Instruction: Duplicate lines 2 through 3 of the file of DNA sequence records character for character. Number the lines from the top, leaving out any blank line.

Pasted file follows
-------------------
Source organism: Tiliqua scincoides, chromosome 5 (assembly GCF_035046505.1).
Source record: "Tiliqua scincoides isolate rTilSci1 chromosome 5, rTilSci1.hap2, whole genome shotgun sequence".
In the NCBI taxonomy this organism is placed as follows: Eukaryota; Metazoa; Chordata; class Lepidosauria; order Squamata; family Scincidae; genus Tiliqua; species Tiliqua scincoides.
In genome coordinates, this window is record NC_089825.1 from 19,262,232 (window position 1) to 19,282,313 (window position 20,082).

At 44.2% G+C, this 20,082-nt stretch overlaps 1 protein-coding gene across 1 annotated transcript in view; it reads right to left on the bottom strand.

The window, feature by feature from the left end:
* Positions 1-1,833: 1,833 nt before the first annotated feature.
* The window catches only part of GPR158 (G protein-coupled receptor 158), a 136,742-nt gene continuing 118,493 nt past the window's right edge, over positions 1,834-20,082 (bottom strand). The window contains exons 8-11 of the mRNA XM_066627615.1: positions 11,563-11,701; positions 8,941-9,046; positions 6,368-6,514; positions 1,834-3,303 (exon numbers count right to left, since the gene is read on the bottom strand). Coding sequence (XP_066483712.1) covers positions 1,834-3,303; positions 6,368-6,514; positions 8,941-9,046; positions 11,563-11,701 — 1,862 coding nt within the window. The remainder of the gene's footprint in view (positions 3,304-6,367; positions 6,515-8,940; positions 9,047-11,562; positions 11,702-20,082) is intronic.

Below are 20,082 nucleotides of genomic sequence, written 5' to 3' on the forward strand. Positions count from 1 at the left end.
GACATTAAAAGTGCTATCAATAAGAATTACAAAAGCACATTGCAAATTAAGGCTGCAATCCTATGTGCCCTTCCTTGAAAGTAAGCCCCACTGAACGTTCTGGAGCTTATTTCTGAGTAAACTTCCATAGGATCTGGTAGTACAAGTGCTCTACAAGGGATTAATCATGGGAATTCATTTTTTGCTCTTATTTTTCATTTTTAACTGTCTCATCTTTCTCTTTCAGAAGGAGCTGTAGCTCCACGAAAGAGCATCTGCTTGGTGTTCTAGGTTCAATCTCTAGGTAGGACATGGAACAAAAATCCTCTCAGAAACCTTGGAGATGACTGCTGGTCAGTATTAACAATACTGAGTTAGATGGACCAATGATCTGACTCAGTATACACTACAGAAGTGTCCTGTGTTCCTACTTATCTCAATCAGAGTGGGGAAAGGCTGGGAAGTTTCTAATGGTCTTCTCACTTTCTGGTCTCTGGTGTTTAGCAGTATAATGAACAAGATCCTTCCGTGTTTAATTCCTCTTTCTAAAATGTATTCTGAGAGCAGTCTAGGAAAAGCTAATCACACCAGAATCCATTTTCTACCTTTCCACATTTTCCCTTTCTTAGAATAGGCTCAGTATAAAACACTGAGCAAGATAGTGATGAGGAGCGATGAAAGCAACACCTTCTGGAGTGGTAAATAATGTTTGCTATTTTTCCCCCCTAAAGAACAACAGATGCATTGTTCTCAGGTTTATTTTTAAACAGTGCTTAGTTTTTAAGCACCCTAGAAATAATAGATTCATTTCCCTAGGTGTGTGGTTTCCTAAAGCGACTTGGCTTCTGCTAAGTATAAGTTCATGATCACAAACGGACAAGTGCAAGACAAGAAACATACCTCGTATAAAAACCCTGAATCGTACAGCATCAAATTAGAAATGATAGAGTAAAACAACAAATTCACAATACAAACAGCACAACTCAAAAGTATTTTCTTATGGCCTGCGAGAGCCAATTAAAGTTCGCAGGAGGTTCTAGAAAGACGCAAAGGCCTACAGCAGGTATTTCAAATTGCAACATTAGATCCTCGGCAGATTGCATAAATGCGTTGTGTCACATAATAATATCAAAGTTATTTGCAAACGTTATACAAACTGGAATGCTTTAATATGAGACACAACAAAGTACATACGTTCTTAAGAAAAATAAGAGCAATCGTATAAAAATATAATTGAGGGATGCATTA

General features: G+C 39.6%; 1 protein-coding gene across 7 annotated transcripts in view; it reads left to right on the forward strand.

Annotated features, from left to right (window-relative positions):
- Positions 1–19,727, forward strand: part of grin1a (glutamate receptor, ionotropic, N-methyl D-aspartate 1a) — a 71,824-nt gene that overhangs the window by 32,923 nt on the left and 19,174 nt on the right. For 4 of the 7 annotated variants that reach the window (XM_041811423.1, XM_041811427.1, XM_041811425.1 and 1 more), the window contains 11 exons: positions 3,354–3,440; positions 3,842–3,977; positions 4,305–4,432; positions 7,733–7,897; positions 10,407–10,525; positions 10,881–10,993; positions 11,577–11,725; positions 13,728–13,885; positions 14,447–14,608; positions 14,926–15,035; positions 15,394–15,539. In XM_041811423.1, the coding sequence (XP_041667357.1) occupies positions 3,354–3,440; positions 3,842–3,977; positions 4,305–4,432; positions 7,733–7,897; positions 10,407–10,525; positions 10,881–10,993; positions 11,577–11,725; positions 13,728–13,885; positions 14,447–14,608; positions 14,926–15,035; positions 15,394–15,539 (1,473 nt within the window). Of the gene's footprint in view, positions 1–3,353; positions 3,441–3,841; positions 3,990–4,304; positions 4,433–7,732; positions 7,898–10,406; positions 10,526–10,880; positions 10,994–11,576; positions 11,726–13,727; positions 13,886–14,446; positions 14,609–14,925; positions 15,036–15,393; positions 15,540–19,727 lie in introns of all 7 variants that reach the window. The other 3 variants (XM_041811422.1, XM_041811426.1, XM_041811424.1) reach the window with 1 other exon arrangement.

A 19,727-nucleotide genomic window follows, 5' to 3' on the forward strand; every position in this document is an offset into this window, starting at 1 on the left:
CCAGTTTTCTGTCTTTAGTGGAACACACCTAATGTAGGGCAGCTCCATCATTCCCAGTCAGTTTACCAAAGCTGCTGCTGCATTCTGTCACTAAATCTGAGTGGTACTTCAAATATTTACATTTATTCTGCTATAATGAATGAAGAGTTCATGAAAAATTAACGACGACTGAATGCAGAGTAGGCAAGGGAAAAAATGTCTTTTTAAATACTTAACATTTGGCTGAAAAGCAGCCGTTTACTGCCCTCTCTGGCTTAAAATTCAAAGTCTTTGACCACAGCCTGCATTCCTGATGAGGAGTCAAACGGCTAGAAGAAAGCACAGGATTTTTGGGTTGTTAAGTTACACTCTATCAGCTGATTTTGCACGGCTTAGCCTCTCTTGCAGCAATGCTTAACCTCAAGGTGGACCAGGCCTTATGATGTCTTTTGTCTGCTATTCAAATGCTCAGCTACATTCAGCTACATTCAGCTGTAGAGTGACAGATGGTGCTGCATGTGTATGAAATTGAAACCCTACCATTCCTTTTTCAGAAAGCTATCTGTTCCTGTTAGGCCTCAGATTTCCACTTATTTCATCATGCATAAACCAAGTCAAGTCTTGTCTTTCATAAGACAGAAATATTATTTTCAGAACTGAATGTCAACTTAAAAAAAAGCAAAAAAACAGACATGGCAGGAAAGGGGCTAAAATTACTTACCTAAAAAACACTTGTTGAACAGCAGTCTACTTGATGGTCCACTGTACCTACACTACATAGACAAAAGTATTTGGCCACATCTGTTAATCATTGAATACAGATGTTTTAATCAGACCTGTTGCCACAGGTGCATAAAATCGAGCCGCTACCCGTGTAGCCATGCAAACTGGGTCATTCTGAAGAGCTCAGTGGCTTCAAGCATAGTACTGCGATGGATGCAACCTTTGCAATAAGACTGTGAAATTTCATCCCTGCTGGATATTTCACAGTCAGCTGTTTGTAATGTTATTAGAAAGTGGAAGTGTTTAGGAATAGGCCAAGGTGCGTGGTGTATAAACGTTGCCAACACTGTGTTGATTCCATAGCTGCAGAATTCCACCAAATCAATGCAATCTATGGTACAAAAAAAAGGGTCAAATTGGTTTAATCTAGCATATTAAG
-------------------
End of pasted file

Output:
Source record: "Tiliqua scincoides isolate rTilSci1 chromosome 5, rTilSci1.hap2, whole genome shotgun sequence".
In the NCBI taxonomy this organism is placed as follows: Eukaryota; Metazoa; Chordata; class Lepidosauria; order Squamata; family Scincidae; genus Tiliqua; species Tiliqua scincoides.